The message was loud and clear from health groups, advocates and medical providers gathered recently in Merced County - the cost of treating tobacco-related diseases in Medi-Cal cost taxpayers $3.6 billion; therefore voicing strong support on Proposition 56 and urging California voters to vote yes.
“We are generating an invoice for Big Tobacco, an invoice that details the cost we all bear to our healthcare system,” said Anthony Wright, Executive Director of Health Access California, the statewide health consumer advocacy coalition. “We call on Big Tobacco to take responsibility for the cost of their product imposes on the rest of the health care system.”
Health advocates and providers said tobacco place a burden on Medi-Cal, as well as the entire health system and community clinics like Golden Valley Health Centers, which is a Federally Qualified community-based healthcare organization which operates 28 health centers in Merced and Stanislaus Counties, including five school-based health centers, two freestanding women’s health centers, nine dental sites, and two homeless health care programs.
Medi-Cal covers more than one-third of Californians and more than half of Merced County residents – the second highest enrollment rate in the state.
“Medi-Cal is a critical pillar of the health system on which we all rely, yet it remains critically under-funded and significant cuts made during the last recession have yet to be restored,” said Eduardo Villarama, MD, Regional Medical Director for Golden Valley Health Centers.
Wright said they were generating the invoice in the heart of California, where Medi-Cal enrollment is the highest, “to make sure that Big Tobacco is held accountable for these cost.”
Medi-Cal covers more than one-third of Californians and more than half of Merced County residents – the second highest enrollment rate in the state, Wright said.
“The way we can get to reduce this bill and to recoup these cost is Pro. 56,” Wright said.
Prop. 56 would add a $2 per pack user fee on cigarettes and raise the tax on other tobacco products, including e-cigarettes containing nicotine.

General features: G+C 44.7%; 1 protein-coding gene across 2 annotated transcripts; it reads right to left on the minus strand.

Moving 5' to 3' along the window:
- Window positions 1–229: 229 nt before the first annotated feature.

“The tobacco tax increase is a proven method to prevent youth from ever taking up smoking, saving lives and saving money,” he said. “It would generate about a billion dollars a year to invest in Medi-Cal to improve access to care.”
17,000 California children get hooked on smoking every year
Wright said Big Tobacco has spent billions of dollars in advertising to fund the opposition to Pro. 56 claiming that it would go to “special interests.”
“It is outrageous that they claim that the money from the tobacco tax is going to special interests,” Wright said, adding that the money is going to be reinvested in Medi-Cal to provide health services to low-income Californians across the state including funding for tobacco cessation efforts.
According to Health Access, nearly 17,000 California children get hooked on smoking every year and one-third of them will eventually die from tobacco-related illnesses.
Smoking is the number one cause of preventable death in California, and tobacco-related diseases kill more people than car accidents, guns, alcohol, illegal drugs, and AIDS combined, according to Health advocates.
“Tobacco is the leading cause of preventable death in California, and is the cause of one out of every three cancer deaths,” said Tim Gibbs Senior Director of California Government Relations for the American Cancer Society Cancer Action Network.
The list of the tobacco-related conditions that clinics treat every day include chronic obstructive pulmonary disease, heart disease, stroke, asthma, reproductive effects in women, premature, low birth-weight babies, diabetes, rheumatoid arthritis as well as blindness, cataracts and age-related macular degeneration.